Battle of the bakeries as rival cities lay claim to stollen recipe
The threat of a vicious and protracted "stollen" war is looming over Germany after one of the country's leading chefs claimed the eastern city of Dresden had spent more than 500 years pretending to be the inventor of the famous "Dresdner stollen" Christmas cake.
The loaf-shaped confection, usually containing almonds, raisins, marzipan and lemon peel and coated with powdered sugar, is a must for most German families over the festive season. It is supposed to represent the baby Jesus wrapped in swaddling clothes.
For more than 530 years, Dresden has claimed to have invented the cake, which it subsequently bestowed with the title "Dresdner Christstollen", or Christmas cake. The delicacy survived both world wars and Communism and is now exported around the globe from Dresden bakeries where it is produced.
Last weekend, thousands of tourists flocked to Dresden to watch the world's biggest stollen, some 4.35 metres long, being pulled through the streets in a procession to the city's market. There, it was ritually cut into 7,000 slices with a 17th-century stollen knife the size of a machete.
But an unwelcome element of doubt has clouded the city's traditional pre-Christmas stollen festivities. Reinhard Lämmel, a leading east German chef and author of the recently published Saxony Cookbook, insists that the Dresdner stollen was not invented in Dresden at all – but in the nearby town of Torgau.
He claims there is firm historical evidence that a court baker called Heinrich Drasdow made a stollen at Hartenstein Castle near Torgau by in 1457 – 17 years before the cake was ever mentioned in connection with Dresden. "The Dresdners did not invent the stollen, they merely refined it," Mr Lämmel said.
In a further insult to Dresden, the chef claims that the Saxon dialect spoken by the city's inhabitants mumbles High German to such an extent that the original name for the cake – Drasdower Stollen – became corrupted into Dresdner Stollen. "Drasdow became Dresden over time and the stollen's original baker was forgotten," added Mr Lämmel, whose findings have been backed by historians.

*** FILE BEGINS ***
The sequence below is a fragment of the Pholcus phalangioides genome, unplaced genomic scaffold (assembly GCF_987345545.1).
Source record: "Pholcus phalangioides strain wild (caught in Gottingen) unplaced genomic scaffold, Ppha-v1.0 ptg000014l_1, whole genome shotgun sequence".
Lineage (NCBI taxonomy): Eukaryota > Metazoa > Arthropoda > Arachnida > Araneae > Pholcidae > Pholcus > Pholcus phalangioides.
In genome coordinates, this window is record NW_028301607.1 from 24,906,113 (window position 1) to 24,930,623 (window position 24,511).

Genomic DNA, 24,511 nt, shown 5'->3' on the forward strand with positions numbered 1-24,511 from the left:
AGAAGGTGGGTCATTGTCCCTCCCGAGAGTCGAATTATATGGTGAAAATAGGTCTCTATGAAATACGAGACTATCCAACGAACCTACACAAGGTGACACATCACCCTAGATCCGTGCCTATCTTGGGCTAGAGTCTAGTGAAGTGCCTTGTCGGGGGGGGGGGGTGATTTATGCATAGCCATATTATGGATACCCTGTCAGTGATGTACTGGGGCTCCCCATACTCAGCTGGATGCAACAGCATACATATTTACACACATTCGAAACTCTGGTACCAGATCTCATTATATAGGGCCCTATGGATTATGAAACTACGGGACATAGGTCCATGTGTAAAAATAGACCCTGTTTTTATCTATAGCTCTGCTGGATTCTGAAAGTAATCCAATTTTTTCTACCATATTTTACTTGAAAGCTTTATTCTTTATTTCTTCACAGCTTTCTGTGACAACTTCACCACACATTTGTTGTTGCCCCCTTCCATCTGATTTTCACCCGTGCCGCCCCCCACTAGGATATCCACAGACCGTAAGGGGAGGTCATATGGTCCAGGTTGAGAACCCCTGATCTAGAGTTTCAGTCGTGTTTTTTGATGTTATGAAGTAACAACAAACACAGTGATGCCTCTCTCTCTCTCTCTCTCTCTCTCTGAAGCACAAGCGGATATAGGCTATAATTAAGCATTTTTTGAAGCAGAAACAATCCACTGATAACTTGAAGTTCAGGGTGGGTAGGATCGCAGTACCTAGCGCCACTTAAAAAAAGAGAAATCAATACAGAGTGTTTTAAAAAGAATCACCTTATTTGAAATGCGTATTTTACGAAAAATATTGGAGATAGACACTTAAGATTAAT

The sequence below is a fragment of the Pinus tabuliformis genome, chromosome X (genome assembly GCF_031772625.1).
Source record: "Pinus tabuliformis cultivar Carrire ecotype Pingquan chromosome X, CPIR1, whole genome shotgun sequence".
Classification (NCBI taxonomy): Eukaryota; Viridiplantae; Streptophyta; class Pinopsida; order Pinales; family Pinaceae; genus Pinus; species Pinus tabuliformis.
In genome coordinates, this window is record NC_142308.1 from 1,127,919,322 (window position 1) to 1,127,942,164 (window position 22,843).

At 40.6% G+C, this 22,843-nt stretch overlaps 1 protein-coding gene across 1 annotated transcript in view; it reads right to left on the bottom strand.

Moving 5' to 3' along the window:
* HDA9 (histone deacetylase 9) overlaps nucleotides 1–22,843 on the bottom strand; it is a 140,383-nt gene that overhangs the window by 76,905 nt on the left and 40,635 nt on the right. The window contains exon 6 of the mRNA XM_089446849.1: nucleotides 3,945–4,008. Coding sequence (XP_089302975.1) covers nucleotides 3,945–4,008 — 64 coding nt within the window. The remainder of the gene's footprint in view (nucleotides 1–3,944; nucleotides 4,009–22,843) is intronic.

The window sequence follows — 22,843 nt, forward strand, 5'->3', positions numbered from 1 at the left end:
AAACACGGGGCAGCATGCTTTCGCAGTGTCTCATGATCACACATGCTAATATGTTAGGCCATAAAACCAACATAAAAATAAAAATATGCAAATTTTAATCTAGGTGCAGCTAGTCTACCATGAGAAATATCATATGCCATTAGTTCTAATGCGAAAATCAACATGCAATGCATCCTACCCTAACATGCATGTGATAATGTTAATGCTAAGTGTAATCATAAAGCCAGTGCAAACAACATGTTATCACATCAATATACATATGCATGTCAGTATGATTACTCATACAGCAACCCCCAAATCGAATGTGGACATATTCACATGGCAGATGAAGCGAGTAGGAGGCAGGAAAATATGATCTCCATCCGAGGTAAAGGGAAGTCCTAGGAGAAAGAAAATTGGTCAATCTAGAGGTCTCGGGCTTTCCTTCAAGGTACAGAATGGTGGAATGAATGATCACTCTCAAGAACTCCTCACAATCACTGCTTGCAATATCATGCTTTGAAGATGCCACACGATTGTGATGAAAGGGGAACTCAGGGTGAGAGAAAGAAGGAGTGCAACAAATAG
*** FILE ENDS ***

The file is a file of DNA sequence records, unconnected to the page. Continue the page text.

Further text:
Drasdow was the first to add butter, sugar and raisins to the stollen and his recipe revolutionised the insipid Christmas cakes of the 15th century, which suffered because of a papal ban on the use of butter during Advent.
Predictably, the challenge to the Dresdner stollen's supremacy has been dismissed by the city's bakers. Wolfgang Hesse, the chairman of the venerable Dresden Stollen Protection Association, said: "The real Christmas stollen comes only from Dresden. It does not matter who baked what 500 years ago."
Marlon Gauk, who each year exports 80 per cent of the 7,000 stollens he produces, added: "Dresden is the place that refined the stollen and made it world famous. It sells very well, so I am not surprised that others are trying to get in on the act."
Such remarks have only encouraged Torgau – whose only other big claim to fame is that it was the meeting point for the advancing Russian and US armies at the end of the Second World War – to step up its claim to be the inventor of the cake.
Anja Jerichen, the town's tourism director, said the story of Heinrich Drasdow would in future be a prominent feature of its guided tours. "We are going to start marketing our stollen tradition properly," she said.